Could Gerrie Schipske Be Long Beach's First LGBT Mayor?

The councilwoman stands on the cusp of making that title a reality. But getting there hasn't been easy

I'm not saying Schipske is somehow hiding who she is. She has lived openly with her partner, Flo Pickett, for 33 years, raising three children and now doting on a 3-year-old granddaughter.

I'm not saying Schipske is not a passionate, vigilant, creative and proud force for LGBT equality, protection and opportunity.

What I'm saying is I—or anyone else—don't have any right, qualifications or desire to say anything for Schipske.

With her partner (at right) Flo Pickett and Melissa Etheridge
Courtesy Long Beach Historical Society
With her partner (at right) Flo Pickett and Melissa Etheridge
Photo from Long Beach’s LGBT past
John Gilhooley
Photo from Long Beach’s LGBT past

But the label of Long Beach's First Gay Mayor is around the corner, and the combination of Schipske's run for mayor and this weekend's Long Beach Lesbian and Gay Pride festival seems as though it's the time for it to start. On Sunday morning, Schipske's campaign trail is actually going to merge with the Pride Parade route, as Schipske rides a fire engine in the 1-mile parade down Ocean Boulevard. And it's a fitting crowning of sorts for Schipske. She was gay when gay wasn't cool, having homophobic smears hurled at her in campaign mailers and fliers during her initial efforts to win elected office, as well as listening to local "experts" opine that she couldn't be elected in the city's Fifth Council district.

Instead, she was elected—and re-elected. During her two terms in office, she didn't pander to gay voters and instead handled her council job by addressing issues on the merits and calling things as she saw them. She didn't shrink in silence if she believed the incumbent mayor and his council allies were wrong (including on an attempted parcel property tax that she helped derail).

Now that she's announced a mayoral run, incumbent Mayor Bob Foster (who hasn't announced his future plans) apparently wasn't big enough to include Schipske in a photo-op timed for the U.S. Supreme Court's arguments on Proposition 8. Foster's office issued a media release pretending LB's first openly lesbian and second openly gay elected official didn't exist. (Dan Baker was first.)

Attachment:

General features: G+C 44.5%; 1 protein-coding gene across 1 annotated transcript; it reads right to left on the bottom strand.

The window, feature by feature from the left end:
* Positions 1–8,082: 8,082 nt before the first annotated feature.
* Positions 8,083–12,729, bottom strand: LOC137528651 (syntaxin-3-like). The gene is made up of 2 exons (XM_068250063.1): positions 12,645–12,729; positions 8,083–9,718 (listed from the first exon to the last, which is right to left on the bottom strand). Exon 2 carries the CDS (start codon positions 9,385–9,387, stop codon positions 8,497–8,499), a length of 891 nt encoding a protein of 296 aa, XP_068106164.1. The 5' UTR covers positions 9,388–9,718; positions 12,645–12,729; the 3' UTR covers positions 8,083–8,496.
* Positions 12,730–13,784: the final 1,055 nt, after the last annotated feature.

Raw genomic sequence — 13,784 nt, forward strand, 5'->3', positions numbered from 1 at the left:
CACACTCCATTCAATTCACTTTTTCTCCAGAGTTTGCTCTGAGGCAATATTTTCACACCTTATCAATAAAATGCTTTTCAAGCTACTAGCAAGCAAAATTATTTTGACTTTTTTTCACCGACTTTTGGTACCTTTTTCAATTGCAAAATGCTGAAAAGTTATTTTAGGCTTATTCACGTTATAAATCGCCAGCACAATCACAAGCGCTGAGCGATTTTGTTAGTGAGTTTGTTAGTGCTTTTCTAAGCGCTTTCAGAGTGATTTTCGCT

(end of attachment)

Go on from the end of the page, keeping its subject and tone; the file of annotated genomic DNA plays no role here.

So when Schipske learned about the raising of a Pride flag at City Hall, she simply showed up, paying tribute to actions in Washington. The release from the mayor's office explicitly included Garcia as part of the event, but neither one of them acknowledged Schipske's presence.

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Perhaps the most unfathomable aspect of Schipske is how the hell she has done and continues to do so much after getting the ball rolling by working for the CIA reading intelligence reports on the wars in Southeast Asia.


OC WEEKLY: Who taught you how to do this? Or did it come naturally? And is it satisfying?

GERRIE SCHIPSKE: My parents were always doing something but didn't have the benefit of going to college. They had political views, but they expressed them around the kitchen table. My mom registered voters to make a little extra money for the house. On Election Days, our house was a polling place. They made sure we were involved in sports and scouting—I was a Girl Scout for 12 years. . . .

Maybe the biggest influence was the Sisters of St. Joseph, who taught me from first to eighth grades when we were in Orange County. They have a wonderful social-justice program. They got it out there that we are supposed to do. . . .

I guess it's a combination of things, although I do think being first born makes you more responsible. But someone's doing some research into the contention that gays and lesbians probably are the most effective elected officials. Part of that I kind of agree with, in a way. . . . You know about Ed Tobias, right? Wrote all these financial books, worked with the Democratic Party. But he also wrote this memoir, The Best Little Boy in the World, about how, especially those of us who are older, we started out with a mark against us about being gay. We work very hard in every other part of our lives so people can't point to us and say, "Oh, yeah, the reason so-and-so is like that is because they're gay." It resonated a little bit. When I heard about the study, I said, "You know, I think there may be some truth to that."

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: When you brought up the Best Little Boy book, it was the first time I ever heard you bring up your sexual . . . what's the word? Anyway, trying to be the best under such circumstances—it sounds like horrible pressure. And then at the end, it doesn't mean that people are going to treat you better. And maybe it creates another misconception about you, makes things more complicated, emphasizes the sense that you are different, that you are stigmatized.

GERRIE SCHIPSKE: It certainly was a stigma, and it's still a stigma outside a certain circle. [In the CIA,] I was working in top-secret situations and politically sensitive areas, and I didn't—I couldn't—let anybody know who I was, and that kind of circumscribes your life a little bit. It narrows your circle, forces you to change your pronouns when you're talking about what you've done over the weekend. That does have an impact. I'd make a wonderful spy. That is part of living in the intelligence community, where everything isn't what it appears to be. Those of us who are older, this newfound openness and tolerance has come later in our lives. This wasn't always there. That has an impact. You're very careful about what you do.

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